“The war exacted a heavy toll on McLean’s business.”
WILMER MCLEAN WAS was too old to fight in the American Civil War. But that didn’t stop the 47-year-old Virginia farmer and merchant from finding himself in thick of the action on more than one occasion. In fact, Wilmer suffered through some of the conflict’s very first shots, as well as its final moments.
Much of the war’s first major clash, the July 21, 1861 Battle of Bull Run, was fought on his property just outside the town of Manassas Junction. Just as the two vast armies collided in front McLean’s home, a Union shell crashed through his roof and exploded right on top of the kitchen table. Earlier that day, the Confederate general P.G.T. Beauregard had appropriated the farmhouse to use as his headquarters. As such, Union gunners considered the dwelling a legitimate target.
In the months that followed the battle, the war exacted a heavy toll on McLean’s business. Nearing bankruptcy, Wilmer finally packed up his family and moved to what he hoped would be a more peaceful corner of his home state. Unfortunately, the fighting would follow him to the bitter end.
With the Confederacy in its death throes in the spring of 1865, Northern forces pursued and surrounded Robert E. Lee’s exhausted and dwindling army right near McLean’s newly established homestead in a little-known town by the name of Appomattox Courthouse.
After a skirmish on April 9 that claimed the lives of more than 600 men, the Union army commandeered McLean’s farmhouse to serve as the setting for an ad hoc parlay between the opposing commanders. General Ulysses S. Grant’s ordered his adjutants to find a suitable location for the meeting and had just happened to choose McLean’s home. Hours later, the Northern commander and future United States president would formally accept Lee’s surrender in McLean’s very own living room. Just outside much of the Yankee army rested.
Some might have envied Wilmer for bearing witness to one of the true the great moments in American history – however, the event would prove to be anything but fortuitous for the Virginian homesteader.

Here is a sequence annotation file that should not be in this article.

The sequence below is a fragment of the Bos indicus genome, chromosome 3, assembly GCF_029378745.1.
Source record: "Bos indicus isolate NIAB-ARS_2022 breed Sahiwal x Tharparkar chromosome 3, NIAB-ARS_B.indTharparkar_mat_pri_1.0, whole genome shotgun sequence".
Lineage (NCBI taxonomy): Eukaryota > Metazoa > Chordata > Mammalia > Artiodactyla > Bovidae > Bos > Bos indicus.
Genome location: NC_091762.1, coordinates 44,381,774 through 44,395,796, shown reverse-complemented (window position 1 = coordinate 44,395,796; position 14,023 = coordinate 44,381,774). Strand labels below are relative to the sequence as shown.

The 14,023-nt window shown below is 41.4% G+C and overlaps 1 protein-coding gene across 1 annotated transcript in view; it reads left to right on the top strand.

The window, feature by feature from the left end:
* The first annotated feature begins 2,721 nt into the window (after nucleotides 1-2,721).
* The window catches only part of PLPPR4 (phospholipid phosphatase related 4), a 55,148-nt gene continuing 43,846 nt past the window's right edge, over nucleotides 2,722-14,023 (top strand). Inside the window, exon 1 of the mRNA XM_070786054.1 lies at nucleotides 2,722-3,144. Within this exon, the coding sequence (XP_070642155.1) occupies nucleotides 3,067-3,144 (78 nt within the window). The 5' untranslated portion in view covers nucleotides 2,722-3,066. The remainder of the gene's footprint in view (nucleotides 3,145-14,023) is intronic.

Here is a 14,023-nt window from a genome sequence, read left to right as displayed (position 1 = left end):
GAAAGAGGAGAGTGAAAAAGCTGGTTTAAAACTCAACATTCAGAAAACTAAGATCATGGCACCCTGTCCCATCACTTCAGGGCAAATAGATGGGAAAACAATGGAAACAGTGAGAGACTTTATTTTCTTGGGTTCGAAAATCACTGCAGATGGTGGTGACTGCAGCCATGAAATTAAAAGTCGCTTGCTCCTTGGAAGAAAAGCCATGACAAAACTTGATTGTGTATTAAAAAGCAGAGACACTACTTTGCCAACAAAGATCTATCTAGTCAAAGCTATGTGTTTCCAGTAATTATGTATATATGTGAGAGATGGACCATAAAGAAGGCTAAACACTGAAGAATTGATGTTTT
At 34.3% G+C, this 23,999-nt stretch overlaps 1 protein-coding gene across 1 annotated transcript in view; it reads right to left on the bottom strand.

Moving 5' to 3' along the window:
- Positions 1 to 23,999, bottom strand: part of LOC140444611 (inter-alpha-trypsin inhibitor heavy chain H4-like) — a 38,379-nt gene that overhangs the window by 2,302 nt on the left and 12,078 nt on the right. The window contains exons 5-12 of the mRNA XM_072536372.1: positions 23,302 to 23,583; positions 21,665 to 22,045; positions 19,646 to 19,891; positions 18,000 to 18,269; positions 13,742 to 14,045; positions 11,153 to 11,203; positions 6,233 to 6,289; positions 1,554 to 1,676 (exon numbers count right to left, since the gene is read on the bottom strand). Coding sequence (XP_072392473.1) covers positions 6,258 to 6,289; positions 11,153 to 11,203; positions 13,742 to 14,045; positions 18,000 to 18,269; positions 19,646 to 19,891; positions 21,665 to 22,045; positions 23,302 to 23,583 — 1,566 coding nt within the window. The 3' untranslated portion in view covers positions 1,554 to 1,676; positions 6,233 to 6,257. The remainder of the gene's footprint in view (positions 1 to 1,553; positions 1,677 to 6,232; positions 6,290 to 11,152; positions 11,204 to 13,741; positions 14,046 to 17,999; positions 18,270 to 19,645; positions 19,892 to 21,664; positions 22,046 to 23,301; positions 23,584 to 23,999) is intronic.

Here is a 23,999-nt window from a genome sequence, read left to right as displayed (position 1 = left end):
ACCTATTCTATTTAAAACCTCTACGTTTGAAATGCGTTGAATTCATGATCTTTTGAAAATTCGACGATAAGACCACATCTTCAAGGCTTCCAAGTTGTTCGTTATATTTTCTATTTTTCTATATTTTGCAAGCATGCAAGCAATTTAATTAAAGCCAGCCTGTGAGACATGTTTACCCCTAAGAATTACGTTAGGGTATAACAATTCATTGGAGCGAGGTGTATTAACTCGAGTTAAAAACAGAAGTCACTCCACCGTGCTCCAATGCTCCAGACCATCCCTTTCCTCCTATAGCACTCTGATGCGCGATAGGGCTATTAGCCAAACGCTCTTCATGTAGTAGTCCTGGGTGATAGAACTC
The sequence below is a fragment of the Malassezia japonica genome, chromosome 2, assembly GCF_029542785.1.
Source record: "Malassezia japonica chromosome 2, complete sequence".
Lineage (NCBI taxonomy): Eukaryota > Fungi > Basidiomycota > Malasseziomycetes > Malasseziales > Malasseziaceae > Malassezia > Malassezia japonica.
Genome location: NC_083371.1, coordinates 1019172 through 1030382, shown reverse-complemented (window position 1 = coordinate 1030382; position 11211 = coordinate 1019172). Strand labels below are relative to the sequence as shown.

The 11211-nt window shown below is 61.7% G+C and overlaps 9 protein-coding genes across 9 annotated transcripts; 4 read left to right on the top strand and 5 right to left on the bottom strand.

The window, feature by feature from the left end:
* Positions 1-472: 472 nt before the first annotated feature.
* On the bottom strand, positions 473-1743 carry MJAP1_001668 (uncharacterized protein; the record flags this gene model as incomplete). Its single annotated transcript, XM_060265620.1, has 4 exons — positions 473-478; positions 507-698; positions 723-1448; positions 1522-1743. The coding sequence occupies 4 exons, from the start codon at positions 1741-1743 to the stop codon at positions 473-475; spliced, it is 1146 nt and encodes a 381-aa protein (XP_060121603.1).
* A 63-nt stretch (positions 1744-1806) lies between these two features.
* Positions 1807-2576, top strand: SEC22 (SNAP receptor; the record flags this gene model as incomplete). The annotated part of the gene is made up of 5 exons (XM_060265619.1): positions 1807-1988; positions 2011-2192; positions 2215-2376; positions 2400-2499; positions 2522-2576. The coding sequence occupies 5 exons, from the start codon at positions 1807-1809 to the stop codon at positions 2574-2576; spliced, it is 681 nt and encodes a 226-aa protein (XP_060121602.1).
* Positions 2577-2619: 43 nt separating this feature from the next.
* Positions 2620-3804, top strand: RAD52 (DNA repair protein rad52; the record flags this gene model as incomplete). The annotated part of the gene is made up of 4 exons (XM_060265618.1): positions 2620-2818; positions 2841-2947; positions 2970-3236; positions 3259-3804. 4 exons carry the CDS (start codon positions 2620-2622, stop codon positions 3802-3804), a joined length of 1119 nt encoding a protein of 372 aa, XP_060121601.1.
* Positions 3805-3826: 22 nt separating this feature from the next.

After the ceremony concluded, Yankee soldiers fell upon the house and ransacked it for souvenirs. Grant’s own officers made off with a set of chairs; George Armstrong Custer absconded with the desk upon which the surrender itself was drafted. It was later donated to the Smithsonian Institute. The Union commanders offered the protesting homeowner what few dollars they had in their wallets by way of compensation, but it was hardly enough to offset the damage done to the rest of the house.
Financially ruined and with many of his worldly possessions gone for good, Wilmer was forced to sell the home and find work as a federal tax collector of all things. Embittered, he would later claim that the war “…began in my front yard and ended in my front parlour.”
McLean died in 1882 at the age of 68.
His home in Appomattox was auctioned off and then sold privately in 1872 for $1,200. In 1891, the historic dwelling was resold to a Niagara Falls business man for $10,000. Astonishingly, the new owner took the house apart brick by brick and was planning to rebuild it either as an exhibit at the 1893 Chicago World’s Fair or a for-profit tourist attraction in Washington, D.C. A shortage of cash prevented him from making good on either scheme. The house sat in pieces for the next five decades until it was purchased by the U.S. Park’s Service along with the original land. The house was painstakingly restored over ten years. It was finally opened to the public in 1950.